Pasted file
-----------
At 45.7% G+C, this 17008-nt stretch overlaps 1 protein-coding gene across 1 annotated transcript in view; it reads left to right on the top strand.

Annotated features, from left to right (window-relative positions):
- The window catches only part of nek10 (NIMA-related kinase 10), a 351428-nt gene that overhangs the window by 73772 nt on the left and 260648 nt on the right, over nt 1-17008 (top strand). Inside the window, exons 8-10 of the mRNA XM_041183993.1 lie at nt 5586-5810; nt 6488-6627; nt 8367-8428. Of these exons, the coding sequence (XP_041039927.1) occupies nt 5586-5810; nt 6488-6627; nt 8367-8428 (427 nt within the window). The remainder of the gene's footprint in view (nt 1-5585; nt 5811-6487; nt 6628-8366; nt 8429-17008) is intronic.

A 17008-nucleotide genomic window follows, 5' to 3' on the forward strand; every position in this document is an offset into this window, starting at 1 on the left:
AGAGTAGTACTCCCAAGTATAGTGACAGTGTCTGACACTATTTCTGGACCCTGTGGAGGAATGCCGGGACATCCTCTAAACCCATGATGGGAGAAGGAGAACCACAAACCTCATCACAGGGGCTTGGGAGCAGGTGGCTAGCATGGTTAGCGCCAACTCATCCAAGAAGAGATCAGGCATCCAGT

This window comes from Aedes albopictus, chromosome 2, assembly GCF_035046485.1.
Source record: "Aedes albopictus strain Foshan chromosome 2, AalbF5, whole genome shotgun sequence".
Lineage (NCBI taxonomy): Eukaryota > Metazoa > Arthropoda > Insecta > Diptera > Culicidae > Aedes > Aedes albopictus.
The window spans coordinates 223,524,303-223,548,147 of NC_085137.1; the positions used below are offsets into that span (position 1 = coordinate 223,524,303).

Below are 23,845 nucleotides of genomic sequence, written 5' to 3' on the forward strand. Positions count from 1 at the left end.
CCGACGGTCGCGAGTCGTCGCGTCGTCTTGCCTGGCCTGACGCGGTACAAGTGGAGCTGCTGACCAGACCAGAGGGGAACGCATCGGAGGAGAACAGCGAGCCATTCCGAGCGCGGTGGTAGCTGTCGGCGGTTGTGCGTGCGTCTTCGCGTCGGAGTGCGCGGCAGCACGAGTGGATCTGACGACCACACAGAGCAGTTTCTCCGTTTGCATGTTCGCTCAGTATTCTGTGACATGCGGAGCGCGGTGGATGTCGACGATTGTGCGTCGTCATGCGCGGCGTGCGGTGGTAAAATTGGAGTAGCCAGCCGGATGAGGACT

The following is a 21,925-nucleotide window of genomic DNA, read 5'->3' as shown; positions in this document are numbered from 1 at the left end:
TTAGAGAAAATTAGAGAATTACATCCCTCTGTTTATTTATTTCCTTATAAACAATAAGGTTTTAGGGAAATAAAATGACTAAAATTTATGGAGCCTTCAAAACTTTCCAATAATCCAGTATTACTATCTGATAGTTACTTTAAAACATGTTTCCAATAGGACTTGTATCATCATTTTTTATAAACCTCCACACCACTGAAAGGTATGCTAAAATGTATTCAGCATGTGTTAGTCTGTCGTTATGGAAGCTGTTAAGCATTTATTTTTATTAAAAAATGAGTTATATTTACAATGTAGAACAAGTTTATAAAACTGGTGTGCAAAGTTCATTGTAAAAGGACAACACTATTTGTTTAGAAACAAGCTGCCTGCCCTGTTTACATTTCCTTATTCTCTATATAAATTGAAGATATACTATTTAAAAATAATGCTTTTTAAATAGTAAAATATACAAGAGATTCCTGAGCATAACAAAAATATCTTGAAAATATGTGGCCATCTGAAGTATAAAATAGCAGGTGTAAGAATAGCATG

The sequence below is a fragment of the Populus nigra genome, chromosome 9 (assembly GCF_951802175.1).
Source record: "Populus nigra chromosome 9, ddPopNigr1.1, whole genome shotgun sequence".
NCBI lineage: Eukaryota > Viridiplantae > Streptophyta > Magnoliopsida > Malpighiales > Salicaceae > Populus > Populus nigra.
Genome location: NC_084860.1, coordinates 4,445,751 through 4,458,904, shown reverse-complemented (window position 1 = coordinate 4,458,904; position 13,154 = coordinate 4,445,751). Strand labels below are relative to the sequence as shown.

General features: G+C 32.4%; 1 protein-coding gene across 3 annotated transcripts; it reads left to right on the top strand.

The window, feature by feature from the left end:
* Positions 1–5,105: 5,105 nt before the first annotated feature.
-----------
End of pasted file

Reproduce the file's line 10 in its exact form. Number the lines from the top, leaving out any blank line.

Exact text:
Below are 23,845 nucleotides of genomic sequence, written 5' to 3' on the forward strand. Positions count from 1 at the left end.